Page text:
Considered as one of the most inspirational books on wealth, “The Richest Man in Babylon” was first published in 1926. But the stories that made up the book are set in ancient times. Clason gave financial lessons in the form of Babylonian parables, which uncovered the secrets to keeping and building one’s wealth.
It was in 1926 when Clason started to write finance-focused pamphlets told through parables with ancient Babylon as the milieu. Such parables were handed out by banks and insurance firms. The book is a compilation of his famous stories.
Through storytelling, The Richest Man in Babylon turns financial principles into memorable nuggets of wisdom.
Think and Grow Rich
Across the different lists of books dealing with wealth, Napoleon Hill’s Think and Grow Rich is almost always included.
This classic self-help book holds lessons not only for wealth but success as well. Think and Grow Rich is based on Hill’s Law of Success philosophy. He elucidated his principles in the book by using the stories of the most successful people of his generation, including Thomas Edison, Henry Ford, and Andrew Carnegie.
The book was originally printed in 1937. Even after Hill died in 1970, Think and Grow Rich has continued to be sold and remains influential to many people.
Rich Habits: The Daily Success Habits of Wealthy Individuals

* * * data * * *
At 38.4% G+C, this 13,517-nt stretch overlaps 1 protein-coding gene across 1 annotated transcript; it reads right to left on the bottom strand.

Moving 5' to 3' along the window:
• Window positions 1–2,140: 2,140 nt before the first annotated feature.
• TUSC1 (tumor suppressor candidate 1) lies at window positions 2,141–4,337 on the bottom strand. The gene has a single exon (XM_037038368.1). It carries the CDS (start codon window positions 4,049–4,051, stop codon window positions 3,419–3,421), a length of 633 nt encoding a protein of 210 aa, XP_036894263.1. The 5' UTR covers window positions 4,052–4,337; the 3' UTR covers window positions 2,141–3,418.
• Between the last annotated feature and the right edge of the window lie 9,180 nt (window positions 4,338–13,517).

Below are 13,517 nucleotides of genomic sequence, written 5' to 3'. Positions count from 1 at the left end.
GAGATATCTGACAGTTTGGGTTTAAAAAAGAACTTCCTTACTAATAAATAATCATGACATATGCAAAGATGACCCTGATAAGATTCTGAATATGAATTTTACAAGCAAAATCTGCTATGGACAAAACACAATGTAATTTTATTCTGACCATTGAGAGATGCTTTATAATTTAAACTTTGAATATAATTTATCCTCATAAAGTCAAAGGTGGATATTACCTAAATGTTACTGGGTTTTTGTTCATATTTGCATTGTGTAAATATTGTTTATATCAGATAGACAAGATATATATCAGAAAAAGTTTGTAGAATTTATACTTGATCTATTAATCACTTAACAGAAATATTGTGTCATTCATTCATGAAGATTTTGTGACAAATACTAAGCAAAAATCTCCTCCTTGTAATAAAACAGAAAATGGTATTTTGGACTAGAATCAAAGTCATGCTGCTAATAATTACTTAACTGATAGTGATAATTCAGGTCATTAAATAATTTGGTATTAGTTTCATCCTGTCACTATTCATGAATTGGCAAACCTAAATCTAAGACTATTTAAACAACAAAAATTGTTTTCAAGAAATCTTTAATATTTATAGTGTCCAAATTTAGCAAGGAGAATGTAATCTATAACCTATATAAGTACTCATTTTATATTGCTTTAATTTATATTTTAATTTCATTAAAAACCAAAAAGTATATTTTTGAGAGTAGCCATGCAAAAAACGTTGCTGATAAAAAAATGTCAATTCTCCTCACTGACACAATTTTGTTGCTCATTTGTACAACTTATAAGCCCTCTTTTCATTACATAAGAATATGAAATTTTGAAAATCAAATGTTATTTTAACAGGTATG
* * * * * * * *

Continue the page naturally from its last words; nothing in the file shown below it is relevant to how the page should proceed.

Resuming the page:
Just like Napoleon Hill, Thomas C. Corley also looked at wealthy individuals to examine what leads to financial success. He formulated 10 principles from years of research on his wealthiest clients, particularly their success habits in the day-to-day.
If you are curious about the habits of the wealthy and how you can incorporate them in your life, hopefully to become financially successful as well, the Rich Habits can be your guide.
9 Steps to Financial Freedom and The Ultimate Retirement Guide for 50+
Having the financial freedom to live the life you desire upon retirement is perhaps one of your financial goals. Suze Orman might be able to help you through her book, 9 Steps to Financial Freedom.
Orman’s book takes an emotional and spiritual perspective in approaching money matters. Her philosophy reminds you that “you are worth more than your money.” The book can transform the way you “think, feel, and act” on money.
But aside from helping pave the way towards gaining your financial freedom, Orman can also support you in planning your retirement in another book, The Ultimate Retirement Guide for 50+.
Seeing that retirement has changed and become more complex nowadays, she imparted advice and tools you might need.
Quit Like a Millionaire: No Gimmicks, Luck, or Trust Fund Required
Maybe you are not planning to retire after 50. Maybe you want to do it earlier.